Back in my social worker days, I served as support group facilitator for adults who were abused as children. Participants ranged from early 20’s to late 60’s, each one haunted by neglect or abuse in their formative years, each one dealing with the after effects. We sat together week after week in a circle of folding chairs while people explored confusion, loss, despair, pain, vulnerability, fear, anger. We talked about what it took them to shape a life beyond early suffering. The stories told there will stay with me forever.
We also explored stories of when they felt supported or understood. One man remembered a coach who put a hand on his shoulder. The sensation of an adult’s hand touching him without malice was so unfamiliar that the man, as a boy, had trouble concentrating on his coach’s words. When he did, he realized the coach was saying something kind. This happened one time, and yet the man cherished the memory for decades. He said he could still summon the feeling of that hand on his shoulder. Other people talked about teachers who noticed something special about them. They talked about a friend’s mother who would let them stay for supper or join in on family outings, about an aunt who would hug them, about neighbors who let them stick around, about grandparents who took them in when things got out of control at home.
These seem like small gestures, the sort of kindnesses adults should quite naturally extend to young people, although some in our group could recall only one or two such instances. Yet these memories sustained them for decades. Many people spoke of intentionally recalling these memories to shore up their spirits, break self-destructive habits, even keep from attempting suicide. That coach, that friend’s mother had no idea what light they’d lit in another life.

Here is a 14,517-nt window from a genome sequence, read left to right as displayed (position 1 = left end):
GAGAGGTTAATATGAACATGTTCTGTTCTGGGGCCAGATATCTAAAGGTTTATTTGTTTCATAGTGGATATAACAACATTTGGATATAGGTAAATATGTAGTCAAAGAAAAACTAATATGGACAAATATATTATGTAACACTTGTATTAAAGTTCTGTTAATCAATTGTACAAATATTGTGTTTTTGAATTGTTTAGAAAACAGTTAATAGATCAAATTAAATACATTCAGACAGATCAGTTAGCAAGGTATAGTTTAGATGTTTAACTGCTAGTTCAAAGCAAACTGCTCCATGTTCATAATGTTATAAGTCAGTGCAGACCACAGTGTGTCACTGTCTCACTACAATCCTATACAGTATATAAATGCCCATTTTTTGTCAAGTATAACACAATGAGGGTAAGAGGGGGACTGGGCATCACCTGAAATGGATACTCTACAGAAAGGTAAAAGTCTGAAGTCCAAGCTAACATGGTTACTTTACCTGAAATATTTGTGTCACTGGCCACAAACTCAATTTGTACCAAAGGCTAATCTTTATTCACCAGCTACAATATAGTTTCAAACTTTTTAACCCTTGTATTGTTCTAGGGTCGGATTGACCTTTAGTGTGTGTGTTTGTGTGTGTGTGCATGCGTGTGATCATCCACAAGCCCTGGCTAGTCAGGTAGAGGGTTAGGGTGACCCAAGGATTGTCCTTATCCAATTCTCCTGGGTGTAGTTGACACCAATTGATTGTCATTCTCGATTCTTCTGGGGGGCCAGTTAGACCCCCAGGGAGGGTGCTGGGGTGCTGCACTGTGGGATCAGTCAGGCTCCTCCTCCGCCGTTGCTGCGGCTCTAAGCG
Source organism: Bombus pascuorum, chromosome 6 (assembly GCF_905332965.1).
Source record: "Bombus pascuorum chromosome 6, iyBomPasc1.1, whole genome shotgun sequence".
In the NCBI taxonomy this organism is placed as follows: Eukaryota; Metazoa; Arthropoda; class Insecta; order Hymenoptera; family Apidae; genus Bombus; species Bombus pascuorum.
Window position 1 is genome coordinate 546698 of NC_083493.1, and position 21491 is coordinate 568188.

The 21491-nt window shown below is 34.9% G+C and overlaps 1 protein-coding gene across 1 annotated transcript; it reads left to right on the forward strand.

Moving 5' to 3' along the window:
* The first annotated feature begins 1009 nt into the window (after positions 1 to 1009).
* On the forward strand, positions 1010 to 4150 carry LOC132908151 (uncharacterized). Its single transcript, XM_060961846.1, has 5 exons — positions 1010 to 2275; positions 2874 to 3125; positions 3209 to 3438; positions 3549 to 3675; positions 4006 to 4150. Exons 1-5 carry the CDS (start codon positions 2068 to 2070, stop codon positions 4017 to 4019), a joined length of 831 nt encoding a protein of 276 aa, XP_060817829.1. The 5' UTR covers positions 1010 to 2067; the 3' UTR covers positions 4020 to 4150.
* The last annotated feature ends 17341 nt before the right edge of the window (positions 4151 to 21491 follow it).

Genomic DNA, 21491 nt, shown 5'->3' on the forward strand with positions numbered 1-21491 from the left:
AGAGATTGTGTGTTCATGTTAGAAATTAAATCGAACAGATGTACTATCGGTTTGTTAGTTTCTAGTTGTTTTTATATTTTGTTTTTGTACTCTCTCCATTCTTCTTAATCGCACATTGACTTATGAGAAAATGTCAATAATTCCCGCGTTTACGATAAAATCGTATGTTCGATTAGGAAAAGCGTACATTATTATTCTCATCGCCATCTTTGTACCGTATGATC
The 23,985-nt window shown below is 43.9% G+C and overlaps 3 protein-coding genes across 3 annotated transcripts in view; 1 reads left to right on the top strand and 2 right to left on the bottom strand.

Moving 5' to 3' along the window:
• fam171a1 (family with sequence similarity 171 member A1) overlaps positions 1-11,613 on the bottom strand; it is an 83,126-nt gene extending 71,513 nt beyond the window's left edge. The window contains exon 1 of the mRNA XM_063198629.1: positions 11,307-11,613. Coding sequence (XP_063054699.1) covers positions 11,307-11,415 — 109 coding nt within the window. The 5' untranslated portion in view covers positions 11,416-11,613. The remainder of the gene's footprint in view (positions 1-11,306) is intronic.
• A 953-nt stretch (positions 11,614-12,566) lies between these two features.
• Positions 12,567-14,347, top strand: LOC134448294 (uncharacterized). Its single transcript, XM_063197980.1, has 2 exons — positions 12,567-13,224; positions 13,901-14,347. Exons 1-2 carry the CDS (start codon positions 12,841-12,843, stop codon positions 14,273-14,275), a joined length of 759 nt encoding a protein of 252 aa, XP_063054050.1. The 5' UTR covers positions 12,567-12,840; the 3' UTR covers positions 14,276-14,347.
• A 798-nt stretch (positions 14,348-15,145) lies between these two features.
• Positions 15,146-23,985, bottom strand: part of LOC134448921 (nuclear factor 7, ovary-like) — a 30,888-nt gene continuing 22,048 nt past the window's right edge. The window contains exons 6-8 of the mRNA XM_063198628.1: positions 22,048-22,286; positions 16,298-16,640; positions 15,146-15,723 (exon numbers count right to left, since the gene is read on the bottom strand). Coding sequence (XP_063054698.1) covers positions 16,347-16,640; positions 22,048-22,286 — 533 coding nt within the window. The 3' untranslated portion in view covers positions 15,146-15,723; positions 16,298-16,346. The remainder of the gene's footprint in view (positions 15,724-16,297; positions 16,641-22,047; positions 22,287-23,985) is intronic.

We know chronic stress or traumatic events in childhood have cumulative long-term effects on the mind and body. The more Adverse Childhood Experiences (ACEs), the greater the damage is likely to be. But that support group taught me more than I expected about Benevolent Childhood Experiences (BCEs). One group of researchers refers to these experiences as “angels in the nursery” serving as “protective factors that buffer adolescents, adults, and parents with histories of adversity.”
Here’s a glimpse of questions on the BCE scale currently in use.
Did you have at least one caregiver with whom you felt safe?
Did you have at least one good friend?
Did you have beliefs that gave you comfort?
Did you like school?
Did you have at least one teacher who cared about you?
Did you have good neighbors?
Was there an adult (not a parent/caregiver or the person from #1) who could provide you with support or advice?
Did you have opportunities to have a good time?
Did you like yourself or feel comfortable with yourself?
Did you have a predictable home routine, like regular meals and a regular bedtime?
I’d argue these questions are simultaneously too broad and too limited. Still, studies based on the scale show young people with caring adults in their lives are less likely to suffer the physical and mental health ravages of ACEs. In fact, “favorable childhood experiences may counteract long-term effects of childhood adversity.”
Perhaps a scale of beneficial experiences helps to reinforce that each child needs and deserves consistent, committed, caring adults in their lives. It can help us remember to BE that benevolent person to children in our lives, even those we might know only briefly. And it helps to remind us of benevolent adults in our own formative years.
Who in your childhood and teen years made you feel safe, worthy, understood?